Würzburg Residence

State Gallery (Rooms 23-29)


Picture: Venus and Adonis, c. 1740, Jacopo Amigoni
Picture: Portrait of Sultan Orchard II., c. 1580, Paolo Veronese (workshop or follower)
Picture: Reception of the Venetian Envoys at the Tower in London, after 1707, Luca Carlevarijs
Picture: The Stoning of Saint Stephen, 1754, Giovanni Battista Tiepolo
Picture: Contest on the Ponte dei Pugni, c. 1648, Joseph Heintz d.J.

Emanating from Tiepolo’s work in Würzburg the branch gallery of the Bavarian State Painting Collections, housed in these rooms, is devoted to the great centuries of Venetian painting.

In addition to Titian and Tintoretto, Paolo Veronese considerably influenced the Golden Age of painting in Venice in the 16th century. Two series of pictures in particular, executed by his workshop, recall the metropolis’ long tradition as a centre of art and trade. Works by Palma il Giovane and the Bassani, who were among the leading masters in the following generation of artists, document the continuity of this period of artistic prosperity into the 17th century. The devotional and history paintings, allegories and portraits exhibited provide an insight into the social, political and religious life in the city on the lagoon. Two unusual paintings of scenes by Joseph Heintz the Younger depict Venice as a city of festivals and amusement as well.

At the centre of the presentation in the former theatre of the Residence are the allegories of the virtues from Veronese’s workshop that face the altarpiece painted by Giovanni Domenico Tiepolo in 1754 for Münsterschwarzach Abbey. This juxtaposition gives some idea of how deeply the work of the Venetian masters of the Late Baroque was rooted in the style of the High Renaissance in their native city. Giovanni Battista Tiepolo was revered as the ‘new Veronese’ by his contemporaries. At first glance his painting evokes the former glory of Venice. The depiction of the ambassadors’ reception by Luca Carlevarijs is an exemplary documentation of how the city’s elite, with their passion for grandeur, denied the loss of Venice’s economic and political power.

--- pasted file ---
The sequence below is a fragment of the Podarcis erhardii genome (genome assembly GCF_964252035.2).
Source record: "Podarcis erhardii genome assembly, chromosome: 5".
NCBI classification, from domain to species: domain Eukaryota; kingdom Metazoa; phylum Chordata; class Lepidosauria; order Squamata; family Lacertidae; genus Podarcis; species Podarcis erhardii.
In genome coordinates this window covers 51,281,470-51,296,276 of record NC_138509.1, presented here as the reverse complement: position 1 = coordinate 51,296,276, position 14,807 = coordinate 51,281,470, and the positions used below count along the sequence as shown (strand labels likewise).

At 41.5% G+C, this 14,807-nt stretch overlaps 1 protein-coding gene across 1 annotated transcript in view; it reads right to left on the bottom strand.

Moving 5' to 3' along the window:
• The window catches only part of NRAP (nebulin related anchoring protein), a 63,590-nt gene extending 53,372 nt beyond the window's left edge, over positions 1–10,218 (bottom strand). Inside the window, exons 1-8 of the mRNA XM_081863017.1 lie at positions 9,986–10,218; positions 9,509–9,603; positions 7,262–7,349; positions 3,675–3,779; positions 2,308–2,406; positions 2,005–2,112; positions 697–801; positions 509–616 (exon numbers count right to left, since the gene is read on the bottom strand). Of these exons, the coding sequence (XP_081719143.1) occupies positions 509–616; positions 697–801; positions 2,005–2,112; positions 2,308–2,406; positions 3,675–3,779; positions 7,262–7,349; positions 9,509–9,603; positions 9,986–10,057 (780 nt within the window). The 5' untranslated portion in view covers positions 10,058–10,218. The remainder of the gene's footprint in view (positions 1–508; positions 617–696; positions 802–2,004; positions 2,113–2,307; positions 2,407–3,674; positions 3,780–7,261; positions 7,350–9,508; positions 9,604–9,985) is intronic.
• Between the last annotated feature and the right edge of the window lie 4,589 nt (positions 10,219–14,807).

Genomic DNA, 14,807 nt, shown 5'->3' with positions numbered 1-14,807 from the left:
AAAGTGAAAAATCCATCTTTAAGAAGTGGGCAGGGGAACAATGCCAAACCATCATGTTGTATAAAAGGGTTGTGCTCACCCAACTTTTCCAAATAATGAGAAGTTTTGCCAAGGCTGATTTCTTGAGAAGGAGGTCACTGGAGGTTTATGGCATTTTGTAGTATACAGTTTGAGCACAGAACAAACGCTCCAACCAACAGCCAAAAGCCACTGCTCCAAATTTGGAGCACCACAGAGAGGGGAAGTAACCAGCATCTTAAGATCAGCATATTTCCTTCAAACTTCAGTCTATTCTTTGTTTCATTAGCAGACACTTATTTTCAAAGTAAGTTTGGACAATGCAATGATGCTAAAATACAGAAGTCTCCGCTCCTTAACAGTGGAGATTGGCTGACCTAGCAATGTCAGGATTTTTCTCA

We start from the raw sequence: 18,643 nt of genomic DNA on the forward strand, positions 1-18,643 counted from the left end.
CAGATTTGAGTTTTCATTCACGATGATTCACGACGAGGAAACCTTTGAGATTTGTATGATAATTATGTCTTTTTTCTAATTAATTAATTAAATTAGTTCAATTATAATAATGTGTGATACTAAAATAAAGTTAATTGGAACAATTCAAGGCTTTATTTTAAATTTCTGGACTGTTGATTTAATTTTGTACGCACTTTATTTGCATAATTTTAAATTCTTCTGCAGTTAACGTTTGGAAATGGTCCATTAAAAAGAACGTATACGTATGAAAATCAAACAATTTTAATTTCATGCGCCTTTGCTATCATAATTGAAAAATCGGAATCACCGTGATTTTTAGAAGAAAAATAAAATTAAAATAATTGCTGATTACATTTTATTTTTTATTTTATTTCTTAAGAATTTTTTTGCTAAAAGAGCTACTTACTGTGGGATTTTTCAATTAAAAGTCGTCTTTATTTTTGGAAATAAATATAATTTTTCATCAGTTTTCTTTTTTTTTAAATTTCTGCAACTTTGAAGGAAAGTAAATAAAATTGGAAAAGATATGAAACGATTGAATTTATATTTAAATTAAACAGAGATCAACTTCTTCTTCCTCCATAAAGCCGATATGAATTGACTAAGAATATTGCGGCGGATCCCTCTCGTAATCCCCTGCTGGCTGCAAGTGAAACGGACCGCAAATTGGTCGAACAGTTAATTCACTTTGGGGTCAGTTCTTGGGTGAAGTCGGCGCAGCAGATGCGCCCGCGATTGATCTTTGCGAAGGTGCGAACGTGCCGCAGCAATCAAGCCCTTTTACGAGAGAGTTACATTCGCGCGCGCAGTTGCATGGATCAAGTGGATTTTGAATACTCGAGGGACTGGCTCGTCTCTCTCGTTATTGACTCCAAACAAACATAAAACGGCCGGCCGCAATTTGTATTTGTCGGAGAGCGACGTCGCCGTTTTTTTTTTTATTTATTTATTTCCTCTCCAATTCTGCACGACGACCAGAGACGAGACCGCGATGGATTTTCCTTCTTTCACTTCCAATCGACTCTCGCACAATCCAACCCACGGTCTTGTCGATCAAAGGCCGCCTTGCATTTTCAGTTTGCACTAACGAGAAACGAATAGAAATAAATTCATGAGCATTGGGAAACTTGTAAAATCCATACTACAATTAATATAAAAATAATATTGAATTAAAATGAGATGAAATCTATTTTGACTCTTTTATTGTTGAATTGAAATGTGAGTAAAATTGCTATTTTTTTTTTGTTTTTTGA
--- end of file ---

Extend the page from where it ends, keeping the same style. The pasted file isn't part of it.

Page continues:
Amigoni, Piazzetta, Pittoni and the two Tiepolos staged their pictorial narratives with intelligence and humour, the generous use of light and bold colours. Their works in the second section of the gallery bear witness to the dominance of Venetian painting in the 18th century throughout Europe. Other than their predecessors, these master painters seldom created works for the palaces and churches of their native city. They placed themselves at the service of European princes with great success and their elegant, decorative works soon embellished numerous palaces north of the Alps.

© Text and pictures: Bayerische Staatsgemäldesammlungen, Munich

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